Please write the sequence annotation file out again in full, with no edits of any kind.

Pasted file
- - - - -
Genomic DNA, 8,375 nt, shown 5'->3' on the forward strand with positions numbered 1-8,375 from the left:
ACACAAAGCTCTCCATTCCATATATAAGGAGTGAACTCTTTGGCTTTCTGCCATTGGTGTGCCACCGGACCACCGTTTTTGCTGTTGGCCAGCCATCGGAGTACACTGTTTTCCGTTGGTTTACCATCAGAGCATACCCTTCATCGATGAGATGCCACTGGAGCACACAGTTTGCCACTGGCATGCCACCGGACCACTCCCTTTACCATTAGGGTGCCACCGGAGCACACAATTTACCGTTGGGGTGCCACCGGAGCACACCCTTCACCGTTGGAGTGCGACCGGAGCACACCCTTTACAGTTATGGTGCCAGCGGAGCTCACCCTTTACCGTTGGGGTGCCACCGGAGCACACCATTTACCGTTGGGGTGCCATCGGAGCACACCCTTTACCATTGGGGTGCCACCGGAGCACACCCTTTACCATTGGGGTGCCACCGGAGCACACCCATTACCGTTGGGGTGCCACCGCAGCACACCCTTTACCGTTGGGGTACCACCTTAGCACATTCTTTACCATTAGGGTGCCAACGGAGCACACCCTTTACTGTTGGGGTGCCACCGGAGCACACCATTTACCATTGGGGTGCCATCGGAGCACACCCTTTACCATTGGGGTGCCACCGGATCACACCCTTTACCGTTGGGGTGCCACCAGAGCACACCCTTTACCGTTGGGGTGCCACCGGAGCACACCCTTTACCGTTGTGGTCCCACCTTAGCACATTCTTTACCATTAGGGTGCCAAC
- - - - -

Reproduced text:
Genomic DNA, 8,375 nt, shown 5'->3' on the forward strand with positions numbered 1-8,375 from the left:
ACACAAAGCTCTCCATTCCATATATAAGGAGTGAACTCTTTGGCTTTCTGCCATTGGTGTGCCACCGGACCACCGTTTTTGCTGTTGGCCAGCCATCGGAGTACACTGTTTTCCGTTGGTTTACCATCAGAGCATACCCTTCATCGATGAGATGCCACTGGAGCACACAGTTTGCCACTGGCATGCCACCGGACCACTCCCTTTACCATTAGGGTGCCACCGGAGCACACAATTTACCGTTGGGGTGCCACCGGAGCACACCCTTCACCGTTGGAGTGCGACCGGAGCACACCCTTTACAGTTATGGTGCCAGCGGAGCTCACCCTTTACCGTTGGGGTGCCACCGGAGCACACCATTTACCGTTGGGGTGCCATCGGAGCACACCCTTTACCATTGGGGTGCCACCGGAGCACACCCTTTACCATTGGGGTGCCACCGGAGCACACCCATTACCGTTGGGGTGCCACCGCAGCACACCCTTTACCGTTGGGGTACCACCTTAGCACATTCTTTACCATTAGGGTGCCAACGGAGCACACCCTTTACTGTTGGGGTGCCACCGGAGCACACCATTTACCATTGGGGTGCCATCGGAGCACACCCTTTACCATTGGGGTGCCACCGGATCACACCCTTTACCGTTGGGGTGCCACCAGAGCACACCCTTTACCGTTGGGGTGCCACCGGAGCACACCCTTTACCGTTGTGGTCCCACCTTAGCACATTCTTTACCATTAGGGTGCCAAC